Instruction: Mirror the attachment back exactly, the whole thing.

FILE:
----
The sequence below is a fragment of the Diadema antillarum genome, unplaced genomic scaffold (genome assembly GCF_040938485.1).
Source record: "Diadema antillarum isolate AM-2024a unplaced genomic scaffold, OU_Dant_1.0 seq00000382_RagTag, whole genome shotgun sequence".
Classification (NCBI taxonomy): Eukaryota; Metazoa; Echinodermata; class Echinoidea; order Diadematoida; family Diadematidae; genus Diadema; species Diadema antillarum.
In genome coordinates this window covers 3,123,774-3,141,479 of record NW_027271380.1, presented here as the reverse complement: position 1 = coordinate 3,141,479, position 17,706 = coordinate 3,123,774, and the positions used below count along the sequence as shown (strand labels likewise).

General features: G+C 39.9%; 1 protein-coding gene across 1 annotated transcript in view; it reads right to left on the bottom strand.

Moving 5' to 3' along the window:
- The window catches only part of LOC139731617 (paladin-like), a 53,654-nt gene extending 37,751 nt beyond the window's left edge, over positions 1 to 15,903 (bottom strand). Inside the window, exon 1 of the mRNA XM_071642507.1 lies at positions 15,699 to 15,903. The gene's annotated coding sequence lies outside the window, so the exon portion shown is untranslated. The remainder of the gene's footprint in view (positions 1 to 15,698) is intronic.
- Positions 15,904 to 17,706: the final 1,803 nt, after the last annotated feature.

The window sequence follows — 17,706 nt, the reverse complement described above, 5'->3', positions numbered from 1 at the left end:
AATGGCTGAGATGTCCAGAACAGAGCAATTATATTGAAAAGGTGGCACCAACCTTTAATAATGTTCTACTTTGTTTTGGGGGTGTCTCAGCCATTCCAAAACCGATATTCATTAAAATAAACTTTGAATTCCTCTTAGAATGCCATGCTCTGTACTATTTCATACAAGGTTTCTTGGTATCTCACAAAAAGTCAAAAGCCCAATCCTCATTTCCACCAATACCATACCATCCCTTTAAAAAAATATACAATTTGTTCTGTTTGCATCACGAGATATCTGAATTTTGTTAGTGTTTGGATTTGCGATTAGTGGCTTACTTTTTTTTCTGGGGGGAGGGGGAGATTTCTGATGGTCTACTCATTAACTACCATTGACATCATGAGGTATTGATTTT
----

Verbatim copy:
The sequence below is a fragment of the Diadema antillarum genome, unplaced genomic scaffold (genome assembly GCF_040938485.1).
Source record: "Diadema antillarum isolate AM-2024a unplaced genomic scaffold, OU_Dant_1.0 seq00000382_RagTag, whole genome shotgun sequence".
Classification (NCBI taxonomy): Eukaryota; Metazoa; Echinodermata; class Echinoidea; order Diadematoida; family Diadematidae; genus Diadema; species Diadema antillarum.
In genome coordinates this window covers 3,123,774-3,141,479 of record NW_027271380.1, presented here as the reverse complement: position 1 = coordinate 3,141,479, position 17,706 = coordinate 3,123,774, and the positions used below count along the sequence as shown (strand labels likewise).

General features: G+C 39.9%; 1 protein-coding gene across 1 annotated transcript in view; it reads right to left on the bottom strand.

Moving 5' to 3' along the window:
- The window catches only part of LOC139731617 (paladin-like), a 53,654-nt gene extending 37,751 nt beyond the window's left edge, over positions 1 to 15,903 (bottom strand). Inside the window, exon 1 of the mRNA XM_071642507.1 lies at positions 15,699 to 15,903. The gene's annotated coding sequence lies outside the window, so the exon portion shown is untranslated. The remainder of the gene's footprint in view (positions 1 to 15,698) is intronic.
- Positions 15,904 to 17,706: the final 1,803 nt, after the last annotated feature.

The window sequence follows — 17,706 nt, the reverse complement described above, 5'->3', positions numbered from 1 at the left end:
AATGGCTGAGATGTCCAGAACAGAGCAATTATATTGAAAAGGTGGCACCAACCTTTAATAATGTTCTACTTTGTTTTGGGGGTGTCTCAGCCATTCCAAAACCGATATTCATTAAAATAAACTTTGAATTCCTCTTAGAATGCCATGCTCTGTACTATTTCATACAAGGTTTCTTGGTATCTCACAAAAAGTCAAAAGCCCAATCCTCATTTCCACCAATACCATACCATCCCTTTAAAAAAATATACAATTTGTTCTGTTTGCATCACGAGATATCTGAATTTTGTTAGTGTTTGGATTTGCGATTAGTGGCTTACTTTTTTTTCTGGGGGGAGGGGGAGATTTCTGATGGTCTACTCATTAACTACCATTGACATCATGAGGTATTGATTTT